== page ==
On Friday, April 3rd, the Centers for Disease Control (CDC) officially recommended that — in addition to measures such as washing your hands often, staying home as much as possible, and social distancing — all Americans wear cloth face coverings when they leave their homes. This advice is due to recent studies revealing that even coronavirus-infected individuals who currently lack symptoms could be spreading the disease when in close proximity to others.
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"The cloth face coverings recommended are not surgical masks or N-95 respirators," the CDC notes. "Those are critical supplies that must continue to be reserved for healthcare workers and other medical first responders, as recommended by current CDC guidance."
We've compiled resources such as a no-sew face mask tutorial and a list of places where you might obtain a fabric face mask. But that got us thinking: how do we keep our face masks clean? We reached out to doctors and healthcare professionals to determine the best way to disinfect these face masks without risking contamination.
How to Safely Remove a Mask
Dr. Tobi Schmidt, a personal health advisor and educator, tells Hunker that before removing a mask "all other personal protective equipment should be removed, including gloves." You should also wash your hands thoroughly prior to handling the mask. "Masks are used for two purposes: to prevent an individual from spreading pathogens to others and to prevent individuals from being infected by pathogens," Dr. Schmidt states. "Either way, removing the mask needs to be done with caution so the pathogen isn't spread." With this in mind, you should also avoid directly touching your face when removing the mask or any other face covering.
When asked about the best way to remove a fabric face mask, Dr. Shan Soe-Lin — who holds a PhD in Experimental Medicine and a B.Sc in Microbiology and Immunology, both from McGill University, and a Master in Public Health degree from the Harvard School of Public Health — tells Hunker, "To put on and take off the mask safely, you should only touch the mask by the ear loops — never by the front. As you're manipulating the mask, be very careful not to touch the exposed part of the mask to your face, which would defeat the purpose of wearing one." Again, you need not wear gloves when removing the mask. Microbiologist Jason Tetro, author of The Germ Code, states that you should instead wash your hands with soap and water (or use a hand sanitizer, but only if water and soap aren't available) after handling the mask.
Cleaning Face Masks in a Washing Machine
If you have a washing machine and dryer available, Dr. Soe-Lin states that she washes her "masks at night, using a delicates bag to protect the elastic from getting snagged, in a hot wash, and then [dries] them on the hottest setting so they are ready for the next day." She recommends that you only wear your mask once before washing. "Taking a dirty mask on and off repeatedly is extra risk for self-contamination," says Dr. Soe-Lin. "But I realize some people may only have one [mask], so do the best you can."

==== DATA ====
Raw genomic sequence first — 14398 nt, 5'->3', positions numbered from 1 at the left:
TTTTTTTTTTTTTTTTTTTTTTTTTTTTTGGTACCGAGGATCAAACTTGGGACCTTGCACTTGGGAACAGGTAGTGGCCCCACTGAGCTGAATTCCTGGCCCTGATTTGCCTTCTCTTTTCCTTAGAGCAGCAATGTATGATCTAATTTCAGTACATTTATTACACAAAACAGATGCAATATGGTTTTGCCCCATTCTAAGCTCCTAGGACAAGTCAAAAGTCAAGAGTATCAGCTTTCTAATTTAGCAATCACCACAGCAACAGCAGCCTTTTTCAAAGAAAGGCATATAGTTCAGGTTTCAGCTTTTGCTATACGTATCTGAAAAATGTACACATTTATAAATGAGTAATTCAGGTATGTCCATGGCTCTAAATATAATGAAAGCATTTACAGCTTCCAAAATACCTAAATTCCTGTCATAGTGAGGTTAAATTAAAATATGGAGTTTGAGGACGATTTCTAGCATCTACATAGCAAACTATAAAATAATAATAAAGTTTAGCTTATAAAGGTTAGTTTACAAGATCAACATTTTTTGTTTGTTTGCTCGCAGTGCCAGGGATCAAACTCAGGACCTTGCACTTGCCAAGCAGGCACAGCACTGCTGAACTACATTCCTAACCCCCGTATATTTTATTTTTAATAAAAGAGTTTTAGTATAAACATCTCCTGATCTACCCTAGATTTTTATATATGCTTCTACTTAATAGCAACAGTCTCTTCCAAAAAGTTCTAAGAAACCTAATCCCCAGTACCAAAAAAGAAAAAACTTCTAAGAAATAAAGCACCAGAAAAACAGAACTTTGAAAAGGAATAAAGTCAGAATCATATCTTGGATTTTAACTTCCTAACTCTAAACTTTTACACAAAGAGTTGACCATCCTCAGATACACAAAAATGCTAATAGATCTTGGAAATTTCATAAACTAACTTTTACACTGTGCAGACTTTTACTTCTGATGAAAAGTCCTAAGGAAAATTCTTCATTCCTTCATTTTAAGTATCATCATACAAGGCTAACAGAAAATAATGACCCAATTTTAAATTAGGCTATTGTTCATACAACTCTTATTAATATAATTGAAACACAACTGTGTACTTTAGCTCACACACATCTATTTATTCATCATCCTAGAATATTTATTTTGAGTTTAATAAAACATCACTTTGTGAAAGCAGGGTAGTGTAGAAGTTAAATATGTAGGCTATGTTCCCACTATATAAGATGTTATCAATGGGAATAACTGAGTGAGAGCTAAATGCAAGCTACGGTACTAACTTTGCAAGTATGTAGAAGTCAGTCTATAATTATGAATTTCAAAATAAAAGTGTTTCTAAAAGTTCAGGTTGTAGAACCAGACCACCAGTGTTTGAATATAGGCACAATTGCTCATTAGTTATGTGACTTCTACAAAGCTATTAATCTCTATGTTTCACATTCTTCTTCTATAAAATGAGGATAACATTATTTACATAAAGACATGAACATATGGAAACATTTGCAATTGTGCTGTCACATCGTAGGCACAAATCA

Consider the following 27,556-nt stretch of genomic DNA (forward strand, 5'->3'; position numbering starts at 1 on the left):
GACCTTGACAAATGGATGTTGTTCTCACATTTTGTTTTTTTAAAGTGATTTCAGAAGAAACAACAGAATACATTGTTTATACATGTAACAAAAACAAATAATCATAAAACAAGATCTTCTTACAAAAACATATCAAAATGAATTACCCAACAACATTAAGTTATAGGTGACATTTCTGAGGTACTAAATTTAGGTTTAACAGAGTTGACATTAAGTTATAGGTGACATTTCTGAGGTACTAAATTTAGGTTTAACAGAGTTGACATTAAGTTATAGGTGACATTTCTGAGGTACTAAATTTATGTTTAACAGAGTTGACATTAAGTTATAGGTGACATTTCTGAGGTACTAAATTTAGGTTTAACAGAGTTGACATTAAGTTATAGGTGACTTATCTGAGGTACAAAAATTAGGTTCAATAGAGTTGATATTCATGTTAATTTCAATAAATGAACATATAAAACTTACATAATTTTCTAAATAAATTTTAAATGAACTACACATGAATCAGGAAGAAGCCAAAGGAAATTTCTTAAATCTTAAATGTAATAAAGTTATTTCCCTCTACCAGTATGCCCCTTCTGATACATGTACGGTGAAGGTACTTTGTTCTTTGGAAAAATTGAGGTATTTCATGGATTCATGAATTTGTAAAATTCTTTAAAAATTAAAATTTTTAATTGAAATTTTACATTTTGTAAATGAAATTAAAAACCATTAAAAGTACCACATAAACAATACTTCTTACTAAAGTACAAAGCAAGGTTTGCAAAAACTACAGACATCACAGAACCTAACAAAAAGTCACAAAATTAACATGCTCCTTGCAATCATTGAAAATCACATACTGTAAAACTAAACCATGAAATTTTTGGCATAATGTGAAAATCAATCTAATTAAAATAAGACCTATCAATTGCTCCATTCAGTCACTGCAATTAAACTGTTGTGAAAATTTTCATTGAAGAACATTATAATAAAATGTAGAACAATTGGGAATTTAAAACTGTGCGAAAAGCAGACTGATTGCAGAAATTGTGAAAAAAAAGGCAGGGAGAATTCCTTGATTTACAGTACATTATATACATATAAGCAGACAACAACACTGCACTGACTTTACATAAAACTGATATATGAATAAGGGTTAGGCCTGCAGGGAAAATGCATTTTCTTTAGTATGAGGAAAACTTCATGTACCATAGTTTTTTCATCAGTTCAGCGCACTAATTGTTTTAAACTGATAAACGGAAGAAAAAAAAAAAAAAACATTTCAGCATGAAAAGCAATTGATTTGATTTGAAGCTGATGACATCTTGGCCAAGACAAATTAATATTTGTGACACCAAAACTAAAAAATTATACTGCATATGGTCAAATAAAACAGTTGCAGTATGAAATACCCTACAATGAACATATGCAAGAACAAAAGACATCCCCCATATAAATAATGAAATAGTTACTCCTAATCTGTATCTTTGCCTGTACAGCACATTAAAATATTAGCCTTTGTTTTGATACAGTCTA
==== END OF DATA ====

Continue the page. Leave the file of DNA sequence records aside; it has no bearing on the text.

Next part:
The same methodology would also apply to all other face coverings, such as a bandanna or scarf. "For scarves, people should be especially mindful if they're re-wearing it to keep the same outside surfaces away from their face," says Dr. Soe-Lin. Again, do the best you can when it comes to washing your face covering as often as possible.
Cleaning Face Masks Without a Washing Machine
When it comes to disinfecting face masks and coverings without a washer, Tetro advises, "You can also just fill the sink with hot, hot water, add a little detergent, and let the mask soak for a good five minutes." He adds that there is no need to add vinegar — though often seen as a disinfectant, vinegar is not recommended by the CDC or EPA for preventing the spread of the coronavirus.
This is all in accordance with the CDC's official guidelines for removing and cleaning cloth face coverings. It's also important to note, according to the CDC, "Cloth face coverings should not be placed on young children under age two, anyone who has trouble breathing, or is unconscious, incapacitated, or otherwise unable to remove the mask without assistance."
Bottom line: try to wash your face mask as often as possible, and continue washing your hands on a frequent basis
Anna is a Los Angeles-based writer and editor who covers lifestyle and design content for Hunker. She's written for Apartment Therapy, the L.A. Times, Forge, and more. She previously worked as the lifestyle editor at HelloGiggles and deputy editor at So Yummy. Her email: firstname.lastname@example.org